How often do you say you’re tired? At on point, it was my most commonly used phrase. Even though I’ll never be a morning person, I also wasn't a 2:00 pm person, a 5:00pm person and definitely not a Mondays or Wednesdays person. If this motto sounds familiar, and you're always dragging yourself through the day, I’ve found solutions. After consulting with medical doctors and naturopaths, I’ve created the go-to list of reasons for why you’re tired.
1. You’ve got anxiety
Anxiety is the ultimate energy-sucker. We spend too much time obsessing over what hasn’t happened or what needs to happen, instead of reaching our goals step-by-step. Controlling this habit of worrying is simply a matter of changing your state of mind. The best medical advice I’ve ever received was this: “don’t obsess over things outside your control”.
If you can’t change a situation in the present moment, rather than getting anxious, refocus that energy into the accomplishing the task at hand. Nutrition Specialist Dr.Axe calls this strategy cognitive behavioral therapy. You're changing your anxious way of thinking by diverting your focus away from the negative possible outcomes that are outside your control. Instead, only focus on what you can control: a calm mental state.
2.Your hormones are whacked
Our hormonal balance is like a Jenga game. It’s a delicate tower of estrogen, progesterone and testosterone--and while a few lapses won’t damage the balance, too many chemical disturbances will leave your hormones tumbling into chaos! Fortunately, there are ways to put the pieces back together so you don’t feel tired.
The main solution is stress-management and exercise. As Dr.Axe explains, these strategies help balance our cortisol, the hormone that keeps us alert and ready for action. Yet, when you have too much energy at night, you’re not hormonally balanced and can’t fall asleep soundly.
PMS is another cause of hormonal imbalance that leaves you feeling tired. As your estrogen levels drop, you feel exhausted. Here are some strategies to keep your hormones as balanced as possible (health.com):
Avoid sugar & coffee
Herbal remedies: maca, ginseng, fennel, licorice root. ect.
3. Too many stimulants
Sorry to all you coffee addicts but you’re making yourself tired. Caffeine stimulates you by forcing your adrenaline to spike for a few hours and then leaving you sleepy later on. Think about it this way: everything comes with a catch, right? So if you push your adrenal glands to squeeze out more energy, they’ll have less energy to give afterwards-- hence the crash.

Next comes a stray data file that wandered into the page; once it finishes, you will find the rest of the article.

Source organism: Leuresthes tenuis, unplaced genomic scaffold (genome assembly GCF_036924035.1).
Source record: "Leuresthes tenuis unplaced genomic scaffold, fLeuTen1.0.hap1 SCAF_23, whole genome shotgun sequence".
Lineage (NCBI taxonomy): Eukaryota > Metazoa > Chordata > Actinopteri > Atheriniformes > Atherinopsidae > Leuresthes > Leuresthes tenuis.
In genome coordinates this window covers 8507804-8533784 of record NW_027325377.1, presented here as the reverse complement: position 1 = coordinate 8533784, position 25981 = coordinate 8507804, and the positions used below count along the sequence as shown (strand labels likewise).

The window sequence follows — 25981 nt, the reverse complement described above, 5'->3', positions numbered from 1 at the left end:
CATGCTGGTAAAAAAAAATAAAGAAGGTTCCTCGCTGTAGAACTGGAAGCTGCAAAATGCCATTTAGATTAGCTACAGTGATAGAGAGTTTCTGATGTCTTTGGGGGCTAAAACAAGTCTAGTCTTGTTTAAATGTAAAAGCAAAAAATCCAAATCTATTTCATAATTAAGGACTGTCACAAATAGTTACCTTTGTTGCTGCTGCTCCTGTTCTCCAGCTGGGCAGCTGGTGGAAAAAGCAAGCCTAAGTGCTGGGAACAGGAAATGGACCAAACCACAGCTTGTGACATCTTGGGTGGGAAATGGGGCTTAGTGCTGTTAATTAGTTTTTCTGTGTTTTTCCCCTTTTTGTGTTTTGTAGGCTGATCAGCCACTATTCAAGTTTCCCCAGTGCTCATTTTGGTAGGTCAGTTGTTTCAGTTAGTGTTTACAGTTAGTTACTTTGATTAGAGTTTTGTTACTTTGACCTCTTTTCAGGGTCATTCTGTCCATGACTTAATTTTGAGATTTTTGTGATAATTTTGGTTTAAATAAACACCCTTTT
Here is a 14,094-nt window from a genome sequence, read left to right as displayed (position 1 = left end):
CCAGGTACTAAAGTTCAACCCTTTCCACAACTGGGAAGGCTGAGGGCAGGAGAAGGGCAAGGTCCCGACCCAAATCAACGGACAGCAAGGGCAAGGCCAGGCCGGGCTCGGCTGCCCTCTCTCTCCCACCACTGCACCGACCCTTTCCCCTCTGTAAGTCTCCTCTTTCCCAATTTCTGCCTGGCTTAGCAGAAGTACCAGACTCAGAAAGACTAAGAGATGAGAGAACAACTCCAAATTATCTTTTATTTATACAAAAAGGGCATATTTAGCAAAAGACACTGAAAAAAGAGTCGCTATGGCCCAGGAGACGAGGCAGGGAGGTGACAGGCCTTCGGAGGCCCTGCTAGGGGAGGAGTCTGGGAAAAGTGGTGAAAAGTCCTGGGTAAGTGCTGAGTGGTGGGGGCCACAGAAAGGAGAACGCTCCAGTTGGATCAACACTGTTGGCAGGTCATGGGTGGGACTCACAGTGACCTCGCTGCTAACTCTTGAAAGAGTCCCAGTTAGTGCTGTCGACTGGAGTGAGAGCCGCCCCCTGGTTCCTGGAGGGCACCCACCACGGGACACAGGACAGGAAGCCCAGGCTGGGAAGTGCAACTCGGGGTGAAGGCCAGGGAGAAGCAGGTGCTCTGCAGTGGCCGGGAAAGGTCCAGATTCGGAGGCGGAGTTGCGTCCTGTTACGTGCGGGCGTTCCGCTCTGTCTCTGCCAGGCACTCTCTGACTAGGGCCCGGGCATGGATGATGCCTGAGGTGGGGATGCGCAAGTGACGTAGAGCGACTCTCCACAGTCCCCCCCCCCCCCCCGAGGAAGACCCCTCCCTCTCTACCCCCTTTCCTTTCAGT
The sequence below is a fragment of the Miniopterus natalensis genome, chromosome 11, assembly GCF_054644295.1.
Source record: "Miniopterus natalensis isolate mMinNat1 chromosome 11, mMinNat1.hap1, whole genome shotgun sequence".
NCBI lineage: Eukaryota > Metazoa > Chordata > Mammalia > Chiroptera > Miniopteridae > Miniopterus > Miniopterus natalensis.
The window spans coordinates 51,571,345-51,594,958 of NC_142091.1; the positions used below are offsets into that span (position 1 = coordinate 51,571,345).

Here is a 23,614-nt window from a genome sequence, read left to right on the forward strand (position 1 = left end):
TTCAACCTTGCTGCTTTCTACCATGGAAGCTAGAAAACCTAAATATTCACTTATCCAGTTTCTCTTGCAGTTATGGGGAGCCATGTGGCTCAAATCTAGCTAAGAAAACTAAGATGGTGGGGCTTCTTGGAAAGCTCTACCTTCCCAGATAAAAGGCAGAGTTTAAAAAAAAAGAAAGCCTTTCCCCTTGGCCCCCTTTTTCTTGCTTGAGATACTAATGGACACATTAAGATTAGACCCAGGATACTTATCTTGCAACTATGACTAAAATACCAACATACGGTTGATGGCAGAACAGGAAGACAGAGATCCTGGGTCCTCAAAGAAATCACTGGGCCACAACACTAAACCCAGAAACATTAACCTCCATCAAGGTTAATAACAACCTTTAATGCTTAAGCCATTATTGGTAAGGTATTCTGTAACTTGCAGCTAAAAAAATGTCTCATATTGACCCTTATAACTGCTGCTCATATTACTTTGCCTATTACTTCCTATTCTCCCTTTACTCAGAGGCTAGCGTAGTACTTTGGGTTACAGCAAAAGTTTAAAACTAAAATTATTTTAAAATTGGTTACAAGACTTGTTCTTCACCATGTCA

To get a boost in the morning, you’re better off having lemon water. Hydration and electrolytes is all you need.
4. You eat junk
I won’t say I don’t eat junk... because I totally do. But instead of having the age-old lecture on "everything in moderation", let's look at a new solution. Focus on the timing of your junkfood choices.
We all know that too much sugar and carbs (similar to caffeine) will spike your adrenaline and leave you feeling tired later on. So if you’re going to have some chocolate, treat yourself in the afternoon instead of at night. Eating sugary treats late in the day will boost adrenaline, causing a hormonal imbalance that'll leave you restless at night.
5. You use your phone at night
Your phone, like coffee, is a stimulant. When texting or watching YouTube, your brain is active, which prevents you from unwinding before bed. Remember what I said about the dangers of spiking your adrenaline at night? Same idea with the phone-- it can cause a hormonal imbalance. Your cortisol rise and prevent a deep sleep.
What’s worse, your phone’s light tricks your brain into thinking it’s daytime by decreasing your melatonin (the sleep hormone). Try your best to avoid using your phone after 9:30 at night.
6. Poor sleep
Finally, your sleeping habits might be causing you to feel tired. The average person needs 7-8 hours of sleep per day, but I learned (the hard way) that this rule isn’t the only factor. Other than getting enough sleep, you also need to sleep deeply and at the right time. For example, if I went to bed at 1:00 am, I’d sleep in to recover, but surprisingly, this doesn’t make you feel better!
Our bodies have an internal clock, which controls our hours of wakefulness and sleepiness. You can’t beat this system overnight! So even if you only slept 5 hours, you’re better off waking up at 7-8 am according to your body’s natural time of wakefulness. Sleeping in just confuses your body’s internal clock and you could wake up feeling even more tired. The best solution is to sleep on time, ideally at 10pm.
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